Northern Wilds Magazine
Mural painted on the outside of Life House’s Imaginarium building. | SUBMITTED
Along the Shore

Shelter from the Storm: Duluth’s Life House

Life House is a true safe haven for Duluth youth. Since 1991, the non-profit organization has remained steadfast in their commitment to reconnecting young people to their dreams.

A team of over 40 full-time employees, including people with lived experiences and staff with credentials such as licensed clinical social workers, a licensed alcohol and drug counselor, and a licensed teacher, serve around 900 unduplicated youth each year. The organization provides a safe alternative to couch hopping or living on the streets for homeless individuals between the ages of 14 to 24, including many young parents with children. For many, this assistance can reduce the feeling of being stuck and hopeless in life.

Jordon Eunison-Chisti, a Duluth native, has been the executive director of Life House since January of 2020. Beyond overseeing the daily operation of the services they provide, he is also responsible for directing the vision for the organization. Because there is no cost for any of Life House’s services, they are able to work with young people in unique and progressive ways.

“Supporting our staff, thinking about our strategic plan, and connecting with community members is a large part of what I do. I ask myself, ‘What are the partnerships we are cultivating or the relationships we are building in our community and beyond, and how can we best support our young people?’” he says. “We want to put forth practices that are sometimes evidence-based, but we also want to know what our practice-based evidence is. What are the practices we are creating that we can start to document that become evidence?”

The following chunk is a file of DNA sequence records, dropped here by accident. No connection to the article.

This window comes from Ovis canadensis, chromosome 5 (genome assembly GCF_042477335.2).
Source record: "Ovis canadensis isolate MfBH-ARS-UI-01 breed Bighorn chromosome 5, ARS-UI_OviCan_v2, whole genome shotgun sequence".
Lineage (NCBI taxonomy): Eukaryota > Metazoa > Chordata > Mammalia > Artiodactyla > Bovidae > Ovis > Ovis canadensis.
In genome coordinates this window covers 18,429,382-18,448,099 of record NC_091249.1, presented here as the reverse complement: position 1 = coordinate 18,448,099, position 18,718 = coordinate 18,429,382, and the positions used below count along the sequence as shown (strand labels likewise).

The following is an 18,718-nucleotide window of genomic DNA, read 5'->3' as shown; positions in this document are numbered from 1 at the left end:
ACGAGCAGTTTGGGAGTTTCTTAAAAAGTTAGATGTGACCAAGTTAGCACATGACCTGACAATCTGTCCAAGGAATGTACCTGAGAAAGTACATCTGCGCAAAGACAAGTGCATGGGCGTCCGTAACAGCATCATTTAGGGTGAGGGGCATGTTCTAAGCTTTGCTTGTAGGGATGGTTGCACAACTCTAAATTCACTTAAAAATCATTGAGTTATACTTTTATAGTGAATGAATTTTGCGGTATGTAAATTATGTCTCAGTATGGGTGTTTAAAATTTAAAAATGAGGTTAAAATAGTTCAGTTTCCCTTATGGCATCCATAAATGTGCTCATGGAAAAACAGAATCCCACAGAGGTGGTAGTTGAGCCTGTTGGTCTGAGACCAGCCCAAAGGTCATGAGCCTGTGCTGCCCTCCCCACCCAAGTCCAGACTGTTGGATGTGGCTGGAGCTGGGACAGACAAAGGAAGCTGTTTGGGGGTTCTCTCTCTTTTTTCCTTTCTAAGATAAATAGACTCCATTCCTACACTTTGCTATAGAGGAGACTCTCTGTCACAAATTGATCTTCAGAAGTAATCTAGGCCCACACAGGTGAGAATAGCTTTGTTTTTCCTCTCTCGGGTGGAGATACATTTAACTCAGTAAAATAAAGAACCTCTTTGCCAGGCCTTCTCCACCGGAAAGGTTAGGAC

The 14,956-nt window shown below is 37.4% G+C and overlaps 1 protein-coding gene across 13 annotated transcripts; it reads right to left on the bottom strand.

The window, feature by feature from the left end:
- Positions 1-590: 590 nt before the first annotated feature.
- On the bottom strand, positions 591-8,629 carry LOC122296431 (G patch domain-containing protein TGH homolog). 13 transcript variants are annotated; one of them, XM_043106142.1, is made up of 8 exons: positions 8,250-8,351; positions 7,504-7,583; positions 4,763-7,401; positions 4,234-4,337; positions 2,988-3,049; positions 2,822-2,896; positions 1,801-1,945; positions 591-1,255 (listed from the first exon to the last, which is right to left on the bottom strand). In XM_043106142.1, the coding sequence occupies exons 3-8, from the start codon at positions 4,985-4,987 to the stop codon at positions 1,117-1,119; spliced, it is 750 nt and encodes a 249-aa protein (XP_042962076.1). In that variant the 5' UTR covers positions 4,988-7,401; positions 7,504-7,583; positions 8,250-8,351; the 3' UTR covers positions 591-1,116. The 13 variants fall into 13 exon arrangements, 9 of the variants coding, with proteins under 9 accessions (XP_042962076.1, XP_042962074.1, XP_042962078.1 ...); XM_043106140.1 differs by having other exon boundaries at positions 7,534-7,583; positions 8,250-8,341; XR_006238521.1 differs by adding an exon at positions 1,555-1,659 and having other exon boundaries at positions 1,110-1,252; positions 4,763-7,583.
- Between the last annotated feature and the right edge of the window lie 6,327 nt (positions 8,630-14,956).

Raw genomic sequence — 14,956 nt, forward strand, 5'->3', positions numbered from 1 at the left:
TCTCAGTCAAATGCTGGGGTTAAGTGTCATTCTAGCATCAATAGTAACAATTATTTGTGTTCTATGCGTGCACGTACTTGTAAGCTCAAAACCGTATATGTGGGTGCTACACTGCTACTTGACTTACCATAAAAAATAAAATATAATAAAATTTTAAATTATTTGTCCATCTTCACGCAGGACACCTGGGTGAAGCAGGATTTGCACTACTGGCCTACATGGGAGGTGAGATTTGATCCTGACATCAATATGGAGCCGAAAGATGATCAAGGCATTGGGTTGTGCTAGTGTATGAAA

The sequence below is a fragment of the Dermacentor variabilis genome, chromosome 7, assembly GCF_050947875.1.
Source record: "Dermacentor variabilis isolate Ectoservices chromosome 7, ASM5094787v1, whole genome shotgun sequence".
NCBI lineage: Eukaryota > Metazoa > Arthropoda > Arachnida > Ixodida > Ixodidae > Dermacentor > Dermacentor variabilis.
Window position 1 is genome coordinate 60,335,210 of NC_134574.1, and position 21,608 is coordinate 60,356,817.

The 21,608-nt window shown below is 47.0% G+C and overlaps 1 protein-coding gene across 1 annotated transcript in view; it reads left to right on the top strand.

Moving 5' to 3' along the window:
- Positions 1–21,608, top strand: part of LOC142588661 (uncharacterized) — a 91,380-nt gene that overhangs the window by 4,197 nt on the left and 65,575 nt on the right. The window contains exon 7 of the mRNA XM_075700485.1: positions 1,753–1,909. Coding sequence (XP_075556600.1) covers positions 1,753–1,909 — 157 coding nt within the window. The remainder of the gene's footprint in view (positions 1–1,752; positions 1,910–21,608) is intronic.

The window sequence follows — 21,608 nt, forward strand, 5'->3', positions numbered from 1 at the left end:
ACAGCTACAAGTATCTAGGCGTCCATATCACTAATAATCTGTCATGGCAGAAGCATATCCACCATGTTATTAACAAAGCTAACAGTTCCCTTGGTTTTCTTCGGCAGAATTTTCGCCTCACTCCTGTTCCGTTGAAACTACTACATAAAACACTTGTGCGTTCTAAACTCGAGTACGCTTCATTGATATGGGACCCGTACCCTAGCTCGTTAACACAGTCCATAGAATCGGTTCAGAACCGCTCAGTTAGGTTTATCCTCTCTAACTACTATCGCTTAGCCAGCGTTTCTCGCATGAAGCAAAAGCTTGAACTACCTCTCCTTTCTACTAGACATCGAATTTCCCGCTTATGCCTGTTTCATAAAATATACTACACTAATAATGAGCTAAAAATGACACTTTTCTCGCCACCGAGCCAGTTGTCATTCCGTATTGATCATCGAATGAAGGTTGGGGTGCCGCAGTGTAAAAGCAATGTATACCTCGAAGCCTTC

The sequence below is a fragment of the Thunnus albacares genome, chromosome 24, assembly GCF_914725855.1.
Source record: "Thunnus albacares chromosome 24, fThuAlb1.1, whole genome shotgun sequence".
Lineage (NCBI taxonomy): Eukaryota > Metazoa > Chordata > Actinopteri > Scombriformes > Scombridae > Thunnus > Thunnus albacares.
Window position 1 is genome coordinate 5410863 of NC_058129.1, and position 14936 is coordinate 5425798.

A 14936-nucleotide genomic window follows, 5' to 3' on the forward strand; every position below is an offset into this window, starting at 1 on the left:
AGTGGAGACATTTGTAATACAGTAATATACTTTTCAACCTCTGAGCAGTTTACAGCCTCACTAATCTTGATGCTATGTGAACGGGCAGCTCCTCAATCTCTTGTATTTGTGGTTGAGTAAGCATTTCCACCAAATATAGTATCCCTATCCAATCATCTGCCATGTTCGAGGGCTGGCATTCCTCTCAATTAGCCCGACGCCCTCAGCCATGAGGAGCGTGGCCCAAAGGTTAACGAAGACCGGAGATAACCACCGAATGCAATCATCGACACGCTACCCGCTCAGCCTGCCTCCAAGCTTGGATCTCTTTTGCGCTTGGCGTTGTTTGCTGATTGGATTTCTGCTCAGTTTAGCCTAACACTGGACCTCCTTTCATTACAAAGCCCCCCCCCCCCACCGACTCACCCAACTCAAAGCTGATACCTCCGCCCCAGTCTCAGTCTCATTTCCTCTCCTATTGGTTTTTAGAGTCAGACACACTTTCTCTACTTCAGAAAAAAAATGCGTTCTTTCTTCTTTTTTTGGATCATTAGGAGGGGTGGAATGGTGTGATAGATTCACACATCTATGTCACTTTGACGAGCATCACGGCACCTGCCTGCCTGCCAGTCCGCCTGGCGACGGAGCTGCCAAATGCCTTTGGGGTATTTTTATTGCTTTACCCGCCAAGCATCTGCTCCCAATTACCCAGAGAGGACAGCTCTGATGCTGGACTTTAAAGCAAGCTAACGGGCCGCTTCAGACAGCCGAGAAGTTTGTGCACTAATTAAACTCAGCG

The phoenix mural is a great reminder of strength, courage, and transformation. | SUBMITTED

In 2022, 60 percent of the youth identified as Indigenous, Black, and Multiracial, and 38 percent self-identified as LGBTQ+. This diversity in the youth served by Life House makes its commitment to hiring a diverse team with various backgrounds even more meaningful. With staff representation from different races, genders, ages, LGBTQ+ identities, and cultural traditions, their diversity reflects the organization’s belief in the power of people from different backgrounds coming together to create a better future for the youth that need support.

“Making them feel like they are welcome, belong, and listened to is a really important piece. We have a really dynamic group of people and team who they get to connect with. Oftentimes, they are with us for two to five to 10 years depending on where they are in their life and their age.”

The idea for Life House was born in the early ‘90s when the founder’s son told her that his friend had nowhere else to go after a sleepover. This heartbreaking experience sparked the founder’s desire to make a difference in the lives of homeless youth. The organization completed their first needs assessment in 1991, providing outreach and access to basic needs for youth on the streets. In 1992, they opened the region’s first Drop-in Youth Center in downtown Duluth and implemented their Housing Program, which provides case management for homeless youth. The Youth Center continues to reach those in need; it served 7,145 meals in 2022.